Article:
Ben Fine: Basically, the brand started as a username. I was doing streetwear resale on websites like Grailed and Depop, and Milfdad was just my username. Then, we created a logo from the Notes app on the iPhone. It was just a screenshot. When I became a pretty major reseller in the streetwear universe—since that was my main source of income—I started mocking up products with the Milfdad logo. 

 

Did you see immediate success at first?


Fine: People always liked the name. Depop posted on Twitter saying that Milfdad was the best new username, and that was before the brand even began. The thing about it as a clothing brand is that the bigger it gets, the funnier it is. It’s kind of a commentary on the way people brand themselves by wearing branded products and build an identity that way. That kind of consumerism has always made me uncomfortable, so Milfdad is sort of a rejection of that dynamic while still, of course, being a part of it. A lot of the brand names out there are somewhat silly. The ones meant to be the most serious are usually the dumbest. And the best brands are usually just named after a person. I sometimes tell people to just pretend Milfdad is my last name and that’s the reason why we call it that.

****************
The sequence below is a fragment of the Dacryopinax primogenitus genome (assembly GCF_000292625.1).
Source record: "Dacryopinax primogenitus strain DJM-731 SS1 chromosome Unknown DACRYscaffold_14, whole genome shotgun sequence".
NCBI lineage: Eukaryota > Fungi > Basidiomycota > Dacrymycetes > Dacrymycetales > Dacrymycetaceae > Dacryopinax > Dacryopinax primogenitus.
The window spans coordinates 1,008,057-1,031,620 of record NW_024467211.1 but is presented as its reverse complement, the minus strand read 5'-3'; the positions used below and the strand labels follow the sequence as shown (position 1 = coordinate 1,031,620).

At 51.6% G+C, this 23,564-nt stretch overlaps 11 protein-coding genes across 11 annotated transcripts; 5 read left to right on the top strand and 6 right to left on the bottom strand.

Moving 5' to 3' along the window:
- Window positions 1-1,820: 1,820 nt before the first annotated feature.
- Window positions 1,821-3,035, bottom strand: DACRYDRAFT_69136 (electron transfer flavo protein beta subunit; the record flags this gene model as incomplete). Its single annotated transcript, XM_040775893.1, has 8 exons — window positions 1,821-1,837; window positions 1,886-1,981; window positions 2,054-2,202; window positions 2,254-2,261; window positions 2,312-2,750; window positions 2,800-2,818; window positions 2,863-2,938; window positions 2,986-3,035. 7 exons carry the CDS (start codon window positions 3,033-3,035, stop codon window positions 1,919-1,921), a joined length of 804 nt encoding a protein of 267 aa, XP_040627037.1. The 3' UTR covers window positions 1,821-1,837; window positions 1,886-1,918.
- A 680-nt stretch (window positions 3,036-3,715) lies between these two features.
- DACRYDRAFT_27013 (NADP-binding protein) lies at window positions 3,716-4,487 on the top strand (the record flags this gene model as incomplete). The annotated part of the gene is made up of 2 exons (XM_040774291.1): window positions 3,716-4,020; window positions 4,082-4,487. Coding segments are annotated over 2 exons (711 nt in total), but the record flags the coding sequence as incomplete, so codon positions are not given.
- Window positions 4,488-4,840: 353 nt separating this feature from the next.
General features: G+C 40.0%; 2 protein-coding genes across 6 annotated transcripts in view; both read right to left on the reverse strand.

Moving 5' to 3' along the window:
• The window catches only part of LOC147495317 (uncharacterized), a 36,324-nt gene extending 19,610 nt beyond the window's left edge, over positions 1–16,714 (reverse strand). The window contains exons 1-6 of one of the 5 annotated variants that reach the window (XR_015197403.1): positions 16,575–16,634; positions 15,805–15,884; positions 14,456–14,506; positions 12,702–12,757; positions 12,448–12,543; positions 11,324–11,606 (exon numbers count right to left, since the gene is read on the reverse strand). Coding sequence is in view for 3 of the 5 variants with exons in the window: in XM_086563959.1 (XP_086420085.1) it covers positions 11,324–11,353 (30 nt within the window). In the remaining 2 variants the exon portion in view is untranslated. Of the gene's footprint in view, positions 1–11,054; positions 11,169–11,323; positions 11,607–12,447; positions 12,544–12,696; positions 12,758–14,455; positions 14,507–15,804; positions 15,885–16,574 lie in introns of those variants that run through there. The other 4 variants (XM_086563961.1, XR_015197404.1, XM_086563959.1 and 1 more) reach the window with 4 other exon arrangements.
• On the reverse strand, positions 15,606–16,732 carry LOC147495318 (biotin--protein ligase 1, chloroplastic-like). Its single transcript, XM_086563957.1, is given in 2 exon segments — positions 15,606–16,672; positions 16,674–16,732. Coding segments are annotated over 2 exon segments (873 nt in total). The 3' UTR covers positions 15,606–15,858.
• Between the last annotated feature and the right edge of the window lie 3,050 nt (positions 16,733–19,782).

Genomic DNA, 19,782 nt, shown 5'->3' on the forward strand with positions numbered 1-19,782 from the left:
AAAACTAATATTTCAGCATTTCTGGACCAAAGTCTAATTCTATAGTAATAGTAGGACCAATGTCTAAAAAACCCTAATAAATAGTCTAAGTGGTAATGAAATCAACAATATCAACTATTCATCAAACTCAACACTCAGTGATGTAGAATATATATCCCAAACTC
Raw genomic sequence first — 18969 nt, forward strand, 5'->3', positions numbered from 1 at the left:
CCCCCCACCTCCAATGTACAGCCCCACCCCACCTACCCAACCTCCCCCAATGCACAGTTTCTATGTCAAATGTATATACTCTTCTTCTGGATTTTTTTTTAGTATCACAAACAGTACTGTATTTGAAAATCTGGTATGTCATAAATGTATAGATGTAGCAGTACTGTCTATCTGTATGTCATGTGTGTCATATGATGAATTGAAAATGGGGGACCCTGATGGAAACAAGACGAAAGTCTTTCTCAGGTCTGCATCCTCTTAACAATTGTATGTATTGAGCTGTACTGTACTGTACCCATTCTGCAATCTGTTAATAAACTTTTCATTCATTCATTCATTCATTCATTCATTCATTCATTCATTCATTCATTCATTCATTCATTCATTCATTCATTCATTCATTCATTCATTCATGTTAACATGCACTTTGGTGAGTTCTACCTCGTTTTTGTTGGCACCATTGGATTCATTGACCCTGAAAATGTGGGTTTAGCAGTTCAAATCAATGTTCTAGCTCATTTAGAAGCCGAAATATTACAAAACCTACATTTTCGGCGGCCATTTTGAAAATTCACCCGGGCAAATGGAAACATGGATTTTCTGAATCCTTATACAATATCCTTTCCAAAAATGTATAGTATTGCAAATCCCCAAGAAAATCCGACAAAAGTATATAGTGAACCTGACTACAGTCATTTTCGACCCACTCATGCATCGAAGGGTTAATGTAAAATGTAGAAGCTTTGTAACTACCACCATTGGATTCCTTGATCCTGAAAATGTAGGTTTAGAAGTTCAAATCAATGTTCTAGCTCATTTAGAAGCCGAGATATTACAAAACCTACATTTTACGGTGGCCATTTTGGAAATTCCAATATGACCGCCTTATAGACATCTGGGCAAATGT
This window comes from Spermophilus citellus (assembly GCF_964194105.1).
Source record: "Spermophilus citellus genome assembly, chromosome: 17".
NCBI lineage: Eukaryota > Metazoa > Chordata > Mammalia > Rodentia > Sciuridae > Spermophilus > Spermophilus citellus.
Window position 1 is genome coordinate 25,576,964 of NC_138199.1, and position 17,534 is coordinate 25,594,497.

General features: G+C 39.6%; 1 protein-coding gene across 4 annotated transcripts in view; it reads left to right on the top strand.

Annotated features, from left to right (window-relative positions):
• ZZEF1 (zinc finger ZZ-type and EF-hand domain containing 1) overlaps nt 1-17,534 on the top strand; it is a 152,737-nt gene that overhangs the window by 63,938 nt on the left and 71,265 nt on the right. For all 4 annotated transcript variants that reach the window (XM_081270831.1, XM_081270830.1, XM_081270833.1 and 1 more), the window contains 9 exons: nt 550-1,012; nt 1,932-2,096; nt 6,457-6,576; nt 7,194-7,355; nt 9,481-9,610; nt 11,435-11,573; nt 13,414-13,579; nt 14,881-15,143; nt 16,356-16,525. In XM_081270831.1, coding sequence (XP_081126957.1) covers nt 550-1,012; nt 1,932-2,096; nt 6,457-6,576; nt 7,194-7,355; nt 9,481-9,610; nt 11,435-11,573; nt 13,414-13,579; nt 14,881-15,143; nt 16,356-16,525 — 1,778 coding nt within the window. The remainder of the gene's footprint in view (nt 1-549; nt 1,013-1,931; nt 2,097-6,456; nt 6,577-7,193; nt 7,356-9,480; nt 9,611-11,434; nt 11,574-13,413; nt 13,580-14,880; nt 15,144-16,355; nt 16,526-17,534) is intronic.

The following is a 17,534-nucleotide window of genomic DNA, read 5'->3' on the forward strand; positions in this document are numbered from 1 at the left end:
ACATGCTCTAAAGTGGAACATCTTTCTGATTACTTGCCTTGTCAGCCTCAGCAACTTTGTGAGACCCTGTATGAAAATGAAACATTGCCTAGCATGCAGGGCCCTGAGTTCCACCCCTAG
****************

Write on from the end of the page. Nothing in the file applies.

What was the first year of Milfdad like?

 

Fine: It’s been less than two years since our first release in 2017. In the first year, it took a while to get the clothing made. The process involved us trying to figure out how to do apparel production on our own, which took some time. We had our ups and downs there, and anyone making clothes will tell you that it’s kind of rough. But we didn't have a problem getting the brand out there. Our main marketing strategy was to get our clothes to celebrities because we didn’t have a budget for any traditional advertising. So, we got lucky that in the first week or two. After the first tracksuit release, Fatboy SSE, Famous Dex and a bunch of other people were wearing it.